Book: The Host
By Stephenie Meyer

Reviewed by Destiny Jackson, 15, Mayfair HS (Lakewood)

They’re back … aliens that is! And they are taking over the human race! What are we all to do?

Stephenie Meyer’s latest book The Host (unrelated to her popular Twilight series) is about alien body snatchers. The story focuses on a body snatcher called Wanderer, a tough character until she takes on the body of a human named Melanie Stryder, a strong Arizona girl.

When the body snatchers take over human bodies, the humans’ personalities lay dormant in the body or simply vanish. But Melanie made a promise to her brother that she would come and find him if they got separated during the alien attack. So when Wanderer takes over Melanie’s body, she still lives inside. Everyone knows that Wanderer has taken over Melanie’s body because body snatchers leave a huge scar when they take over a human. But they don’t know that Wanderer and Melanie co-exist.

I couldn’t put the book down because I hoped it would be as good as the Twilight series. It was enjoyable, but it didn’t really catch my interest until the middle of the book, chapter 24 to be exact because I finally understood more about Wanderer once she was captured by the humans. I learned about her past and how she thought (instead of just knowing her as an alien). In Meyer’s other books, I saw the characters’ backgrounds and got to know them better. I couldn’t wait to see what happened to them next since I cared so much about them. But in The Host I didn’t get a chance to care about most of the characters.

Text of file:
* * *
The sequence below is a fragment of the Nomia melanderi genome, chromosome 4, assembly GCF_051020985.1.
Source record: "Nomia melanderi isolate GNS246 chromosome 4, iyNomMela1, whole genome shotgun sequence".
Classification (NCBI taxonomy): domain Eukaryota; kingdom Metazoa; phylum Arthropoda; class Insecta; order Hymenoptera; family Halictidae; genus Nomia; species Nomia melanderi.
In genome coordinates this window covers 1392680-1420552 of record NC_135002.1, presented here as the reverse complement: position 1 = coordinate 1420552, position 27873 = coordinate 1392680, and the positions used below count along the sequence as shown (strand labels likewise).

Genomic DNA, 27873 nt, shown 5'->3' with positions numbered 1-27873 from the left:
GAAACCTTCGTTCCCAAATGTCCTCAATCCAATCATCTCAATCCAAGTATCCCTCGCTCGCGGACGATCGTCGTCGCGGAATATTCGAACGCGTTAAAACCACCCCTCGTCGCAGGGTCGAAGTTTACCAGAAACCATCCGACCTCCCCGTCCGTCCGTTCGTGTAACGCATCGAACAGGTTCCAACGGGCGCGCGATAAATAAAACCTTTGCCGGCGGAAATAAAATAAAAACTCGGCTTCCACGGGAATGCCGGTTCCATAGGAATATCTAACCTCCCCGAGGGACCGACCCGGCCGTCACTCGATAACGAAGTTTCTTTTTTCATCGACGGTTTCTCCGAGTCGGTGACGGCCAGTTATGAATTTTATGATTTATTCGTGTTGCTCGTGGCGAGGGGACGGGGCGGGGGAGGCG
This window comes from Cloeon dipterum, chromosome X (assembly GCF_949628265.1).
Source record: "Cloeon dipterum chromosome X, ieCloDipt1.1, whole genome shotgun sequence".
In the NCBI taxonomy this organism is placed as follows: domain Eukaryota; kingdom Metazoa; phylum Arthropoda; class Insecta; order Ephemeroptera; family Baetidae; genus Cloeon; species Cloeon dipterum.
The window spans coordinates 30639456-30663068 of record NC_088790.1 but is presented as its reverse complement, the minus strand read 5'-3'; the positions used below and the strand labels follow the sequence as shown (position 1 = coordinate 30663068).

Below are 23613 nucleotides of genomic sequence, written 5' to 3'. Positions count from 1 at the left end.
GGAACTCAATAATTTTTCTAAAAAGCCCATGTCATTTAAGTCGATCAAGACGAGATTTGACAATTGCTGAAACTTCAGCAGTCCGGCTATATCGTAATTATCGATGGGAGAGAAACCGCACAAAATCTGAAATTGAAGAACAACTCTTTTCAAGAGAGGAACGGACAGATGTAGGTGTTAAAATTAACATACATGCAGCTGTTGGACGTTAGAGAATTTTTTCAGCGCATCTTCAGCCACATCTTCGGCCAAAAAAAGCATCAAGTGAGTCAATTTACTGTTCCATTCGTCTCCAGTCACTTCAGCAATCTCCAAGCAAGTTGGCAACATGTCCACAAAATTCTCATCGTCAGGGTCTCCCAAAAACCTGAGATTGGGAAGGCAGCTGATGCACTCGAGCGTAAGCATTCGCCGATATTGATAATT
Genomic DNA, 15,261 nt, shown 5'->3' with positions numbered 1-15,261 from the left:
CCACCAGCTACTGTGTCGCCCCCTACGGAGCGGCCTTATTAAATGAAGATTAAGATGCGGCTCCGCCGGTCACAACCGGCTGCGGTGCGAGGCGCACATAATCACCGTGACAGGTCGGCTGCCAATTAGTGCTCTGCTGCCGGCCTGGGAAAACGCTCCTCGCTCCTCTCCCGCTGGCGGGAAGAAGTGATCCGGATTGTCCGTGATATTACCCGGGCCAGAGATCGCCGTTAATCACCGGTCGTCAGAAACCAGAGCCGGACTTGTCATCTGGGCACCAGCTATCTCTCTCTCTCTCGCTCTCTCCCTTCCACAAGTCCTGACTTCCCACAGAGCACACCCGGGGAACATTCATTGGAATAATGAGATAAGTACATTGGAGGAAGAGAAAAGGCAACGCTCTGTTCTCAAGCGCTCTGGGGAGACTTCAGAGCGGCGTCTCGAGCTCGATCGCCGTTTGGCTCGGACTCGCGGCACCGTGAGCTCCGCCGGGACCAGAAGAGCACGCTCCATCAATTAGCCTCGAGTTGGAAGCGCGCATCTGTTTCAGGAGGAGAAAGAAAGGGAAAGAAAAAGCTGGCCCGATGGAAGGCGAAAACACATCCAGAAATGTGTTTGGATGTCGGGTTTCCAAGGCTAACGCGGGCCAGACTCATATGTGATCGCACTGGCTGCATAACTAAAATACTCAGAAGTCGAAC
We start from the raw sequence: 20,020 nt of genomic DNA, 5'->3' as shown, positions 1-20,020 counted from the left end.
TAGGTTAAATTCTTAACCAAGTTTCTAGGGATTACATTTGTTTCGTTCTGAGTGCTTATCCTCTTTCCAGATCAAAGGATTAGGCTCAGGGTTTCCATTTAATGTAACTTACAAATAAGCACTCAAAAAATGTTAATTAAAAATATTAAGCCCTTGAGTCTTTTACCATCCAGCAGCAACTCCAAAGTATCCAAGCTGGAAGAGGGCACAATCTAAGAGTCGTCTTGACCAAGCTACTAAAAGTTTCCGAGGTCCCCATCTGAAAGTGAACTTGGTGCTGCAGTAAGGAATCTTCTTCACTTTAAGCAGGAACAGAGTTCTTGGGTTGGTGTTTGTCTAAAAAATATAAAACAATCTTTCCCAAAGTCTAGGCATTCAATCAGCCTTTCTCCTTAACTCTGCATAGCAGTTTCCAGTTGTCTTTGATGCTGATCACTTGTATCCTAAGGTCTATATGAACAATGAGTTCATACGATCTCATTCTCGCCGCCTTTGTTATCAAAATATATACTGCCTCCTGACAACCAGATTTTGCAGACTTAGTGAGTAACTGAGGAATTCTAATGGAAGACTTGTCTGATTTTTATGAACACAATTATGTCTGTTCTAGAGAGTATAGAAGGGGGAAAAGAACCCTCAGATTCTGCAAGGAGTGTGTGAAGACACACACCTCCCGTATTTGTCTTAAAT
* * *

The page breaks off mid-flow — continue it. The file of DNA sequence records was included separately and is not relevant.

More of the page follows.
The Host explores human emotion through a complicated love story. Melanie is in love with her former love Jared. Since Wanderer and Melanie share the same body, they share the same feelings (most of the time). So Wanderer thinks she loves Jared because Melanie does. Complicated yet? But Jared hates Wanderer for taking over Melanie. He’s cruel to Wanderer because he doesn’t know Melanie lives inside of her.

The longer Wanderer is held captive the longer she is exposed to human emotion, turning her into a kind-hearted person. Just when I thought things couldn’t get more complicated, one of the captors falls in love with Wanderer. I liked the focus on emotions; still I wish Meyer had stretched the story out a bit by adding more action and adventure.

This book is a complex love triangle involving two people in one body—Wanderer and Melanie—and Jared, which is probably why I didn’t like it so much (I’m not really a sci-fi person … sorry, Star Trek fans).  

Still I’d recommend this book to people who like complicated (and I mean very complicated) love stories, science fiction and are in touch with their emotions. Guys too, at least you might like the sci-fi parts!